Another unisex scent, Gianfranco Ferre’s Gieffeffe, got off to a slow start in Italy because it was introduced after Le Male and Opium and was initially sold shrink-wrapped, without a box. However, manufacturer Diana de Silva shipped boxes after retailers complained. Sales of Cartier’s So Pretty have been unexpectedly strong. British buyers were particularly surprised by the demand; the brand performed well nationally as well as at such London stores as Harrods and Harvey Nichols.
“It’s been phenomenal and beyond all expectations,” said Angela Creasey, perfumery buyer at Harrods.
In France, the Galeries Lafayette and Printemps department stores agreed that its strong results had relaunched the other Cartier brands. It also ranked ninth in November among women’s fragrances and seventh in October at Douglas in Germany.
Other smaller launches like Escada’s Acte 2 and Lalique’s Nilang elicited little reaction from European retailers — although Acte 2 is on plan at Galeries Lafayette.
Hanae Mori’s signature scent, distributed in traditional French perfumeries, also had mixed reviews; some said it appeals to teenagers, while others said it was a difficult sell.
In Italy, several major retailers reported that Moschino’s Cheap & Chic and Versace’s Blonde were among the top-selling women’s scents.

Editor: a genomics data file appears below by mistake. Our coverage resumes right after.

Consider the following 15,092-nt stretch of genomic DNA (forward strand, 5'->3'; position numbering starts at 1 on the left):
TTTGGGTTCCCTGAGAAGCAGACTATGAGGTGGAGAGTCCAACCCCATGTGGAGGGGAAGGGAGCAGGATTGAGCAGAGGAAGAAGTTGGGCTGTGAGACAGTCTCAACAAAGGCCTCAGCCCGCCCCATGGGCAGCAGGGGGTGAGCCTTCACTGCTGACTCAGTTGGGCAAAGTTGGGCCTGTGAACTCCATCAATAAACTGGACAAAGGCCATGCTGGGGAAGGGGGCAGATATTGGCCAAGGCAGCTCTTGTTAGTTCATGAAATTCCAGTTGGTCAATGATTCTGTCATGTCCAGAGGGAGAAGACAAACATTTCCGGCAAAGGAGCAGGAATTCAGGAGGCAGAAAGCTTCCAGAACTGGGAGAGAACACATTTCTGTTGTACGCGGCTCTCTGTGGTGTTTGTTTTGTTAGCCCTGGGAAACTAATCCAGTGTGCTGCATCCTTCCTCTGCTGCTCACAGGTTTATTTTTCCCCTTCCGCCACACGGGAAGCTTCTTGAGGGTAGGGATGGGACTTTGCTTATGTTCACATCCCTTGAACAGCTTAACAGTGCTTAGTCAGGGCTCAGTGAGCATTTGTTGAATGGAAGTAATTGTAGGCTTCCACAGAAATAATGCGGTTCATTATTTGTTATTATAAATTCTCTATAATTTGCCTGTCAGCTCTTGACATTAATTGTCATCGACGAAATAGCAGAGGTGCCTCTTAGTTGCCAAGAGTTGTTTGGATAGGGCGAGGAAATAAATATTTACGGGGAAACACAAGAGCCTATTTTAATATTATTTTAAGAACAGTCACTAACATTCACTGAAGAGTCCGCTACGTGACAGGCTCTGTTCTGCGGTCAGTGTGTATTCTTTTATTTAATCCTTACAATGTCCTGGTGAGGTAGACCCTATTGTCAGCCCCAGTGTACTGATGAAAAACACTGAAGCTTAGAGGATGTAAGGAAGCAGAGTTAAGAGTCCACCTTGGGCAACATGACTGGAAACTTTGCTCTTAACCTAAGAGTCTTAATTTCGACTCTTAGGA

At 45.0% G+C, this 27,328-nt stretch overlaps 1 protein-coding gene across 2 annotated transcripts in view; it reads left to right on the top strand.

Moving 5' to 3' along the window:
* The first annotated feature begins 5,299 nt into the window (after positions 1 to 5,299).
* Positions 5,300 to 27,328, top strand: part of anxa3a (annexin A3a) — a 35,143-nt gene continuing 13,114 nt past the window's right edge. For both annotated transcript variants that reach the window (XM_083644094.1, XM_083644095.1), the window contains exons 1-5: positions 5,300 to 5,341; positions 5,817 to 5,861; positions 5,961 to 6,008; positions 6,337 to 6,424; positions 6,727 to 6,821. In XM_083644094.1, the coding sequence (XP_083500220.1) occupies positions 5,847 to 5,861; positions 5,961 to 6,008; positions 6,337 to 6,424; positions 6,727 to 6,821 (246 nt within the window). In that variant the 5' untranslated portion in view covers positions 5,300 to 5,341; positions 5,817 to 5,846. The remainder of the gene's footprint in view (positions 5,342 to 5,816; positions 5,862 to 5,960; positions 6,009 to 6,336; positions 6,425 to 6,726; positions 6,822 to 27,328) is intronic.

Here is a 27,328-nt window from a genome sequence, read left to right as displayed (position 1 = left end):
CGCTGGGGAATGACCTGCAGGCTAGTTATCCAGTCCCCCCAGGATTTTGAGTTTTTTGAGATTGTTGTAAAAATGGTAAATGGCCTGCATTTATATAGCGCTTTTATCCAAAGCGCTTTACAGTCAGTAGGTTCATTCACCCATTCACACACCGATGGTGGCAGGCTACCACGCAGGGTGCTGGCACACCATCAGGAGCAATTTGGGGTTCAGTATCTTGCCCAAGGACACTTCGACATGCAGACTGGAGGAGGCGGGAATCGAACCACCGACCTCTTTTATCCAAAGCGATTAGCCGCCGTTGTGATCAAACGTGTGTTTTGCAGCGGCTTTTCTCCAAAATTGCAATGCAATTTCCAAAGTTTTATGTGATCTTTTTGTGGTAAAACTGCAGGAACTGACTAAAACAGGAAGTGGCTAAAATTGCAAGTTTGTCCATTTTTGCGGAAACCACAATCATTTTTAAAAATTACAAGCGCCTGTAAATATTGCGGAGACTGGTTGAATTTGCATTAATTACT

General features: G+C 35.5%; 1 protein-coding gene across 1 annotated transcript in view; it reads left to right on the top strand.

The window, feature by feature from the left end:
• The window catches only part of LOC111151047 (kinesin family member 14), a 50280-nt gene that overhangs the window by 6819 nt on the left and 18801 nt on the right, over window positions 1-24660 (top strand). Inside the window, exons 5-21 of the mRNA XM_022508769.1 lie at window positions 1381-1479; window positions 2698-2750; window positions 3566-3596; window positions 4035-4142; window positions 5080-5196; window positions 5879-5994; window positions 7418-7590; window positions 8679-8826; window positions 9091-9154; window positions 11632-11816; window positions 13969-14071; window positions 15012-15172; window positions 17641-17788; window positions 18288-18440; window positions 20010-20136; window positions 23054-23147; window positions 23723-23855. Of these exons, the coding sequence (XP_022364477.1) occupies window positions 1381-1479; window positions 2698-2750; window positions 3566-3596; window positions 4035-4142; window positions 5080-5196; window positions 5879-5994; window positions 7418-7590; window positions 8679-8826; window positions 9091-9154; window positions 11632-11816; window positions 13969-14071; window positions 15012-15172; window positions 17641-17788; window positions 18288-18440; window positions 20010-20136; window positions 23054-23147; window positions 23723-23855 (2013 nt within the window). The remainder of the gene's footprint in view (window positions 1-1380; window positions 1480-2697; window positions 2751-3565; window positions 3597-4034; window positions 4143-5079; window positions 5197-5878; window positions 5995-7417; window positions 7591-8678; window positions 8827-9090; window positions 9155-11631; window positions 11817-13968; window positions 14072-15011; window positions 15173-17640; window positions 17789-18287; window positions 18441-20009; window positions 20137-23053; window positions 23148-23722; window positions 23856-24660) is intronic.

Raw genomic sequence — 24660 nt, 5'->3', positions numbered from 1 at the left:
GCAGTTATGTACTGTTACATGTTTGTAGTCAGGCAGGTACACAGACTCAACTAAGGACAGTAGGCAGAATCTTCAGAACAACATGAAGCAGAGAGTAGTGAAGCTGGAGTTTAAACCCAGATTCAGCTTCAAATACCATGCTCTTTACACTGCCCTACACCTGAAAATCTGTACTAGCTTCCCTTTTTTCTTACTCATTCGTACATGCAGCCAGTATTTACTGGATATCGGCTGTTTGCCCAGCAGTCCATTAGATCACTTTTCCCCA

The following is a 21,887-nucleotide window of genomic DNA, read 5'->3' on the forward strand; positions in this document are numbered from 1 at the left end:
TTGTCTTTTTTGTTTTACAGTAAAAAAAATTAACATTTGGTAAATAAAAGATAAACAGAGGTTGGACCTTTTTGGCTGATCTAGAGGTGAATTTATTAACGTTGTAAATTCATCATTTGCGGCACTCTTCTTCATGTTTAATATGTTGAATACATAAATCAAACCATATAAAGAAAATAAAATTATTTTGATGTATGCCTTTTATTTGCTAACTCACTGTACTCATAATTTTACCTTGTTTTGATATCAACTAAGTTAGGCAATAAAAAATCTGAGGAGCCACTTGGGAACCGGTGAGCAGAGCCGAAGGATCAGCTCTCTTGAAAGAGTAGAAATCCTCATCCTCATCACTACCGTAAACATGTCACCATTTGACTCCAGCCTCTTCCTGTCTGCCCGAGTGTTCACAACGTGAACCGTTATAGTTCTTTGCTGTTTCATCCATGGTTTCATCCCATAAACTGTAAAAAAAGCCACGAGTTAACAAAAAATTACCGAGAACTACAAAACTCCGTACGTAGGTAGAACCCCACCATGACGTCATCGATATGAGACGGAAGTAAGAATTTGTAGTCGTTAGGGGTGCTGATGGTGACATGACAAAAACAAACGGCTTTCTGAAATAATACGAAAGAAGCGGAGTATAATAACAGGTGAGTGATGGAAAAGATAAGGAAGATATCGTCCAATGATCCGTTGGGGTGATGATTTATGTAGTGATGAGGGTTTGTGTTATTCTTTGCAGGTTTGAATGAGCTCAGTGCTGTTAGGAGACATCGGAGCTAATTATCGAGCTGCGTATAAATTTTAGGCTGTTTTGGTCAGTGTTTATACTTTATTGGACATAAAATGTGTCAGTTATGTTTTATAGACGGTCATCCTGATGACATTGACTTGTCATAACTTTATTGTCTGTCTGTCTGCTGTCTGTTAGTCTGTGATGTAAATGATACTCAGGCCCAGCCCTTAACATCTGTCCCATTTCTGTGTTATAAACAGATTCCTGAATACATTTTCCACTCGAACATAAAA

In England, exclusive launches are proving to be big draws in many stores. Harvey Nichols took in more than $158,000 (100,000 pounds) with Rifat Ozbek in the first month of its launch. Said Daniella Rinaldi, the store’s perfumery buyer: “Rifat Ozbek is a hot designer, and he relates well to the store.” In the men’s market, creativity scored big this year. Gaultier’s Le Male, with its atomizer bulb and offbeat paint tube bath products, sold the most units of any new fragrance at the French Marie-Jeanne Godard chain in October.
“It sold 3,200 units,” said Godard. “It moved better than any of the women’s fragrances!” She attributed this in part to the price points — the opening tag of 240 francs ($48) lower than those of most women’s fragrances. In November, Godard sold only 2,000 units, partly because the stores ran out of the popular 75- and 125-ml. eaux de toilette.
Both Hugo and Nikos’s Sculpture Pour Homme were selling well in Germany, where they ranked first and fourth, respectively, in Douglas’s men’s ranking in November.
Results were mixed in the UK, where Hugo is on plan at London stores, but slumbering at the House of Fraser.
Once Hugo got past initial delivery problems in France, retailers reported strong sales. Both Beatrice Rollet from Galeries Lafayette and Marcel Frydman of the 47-door La Parfumerie perfumery chain praised its performance. A few major retailers said that Givenchy’s Xeryus Rouge was on plan, but most were unenthusiastic. The French buyers, in particular, said that customers don’t realize it’s a new product and that the juice is too strong.
Jean Patou’s Voyageur also had mixed reviews in France, where it’s on plan at Galeries Lafayette, but behind its target at several perfumery chains. Retailers did praise the line’s miniature item, shaped like an oceanliner.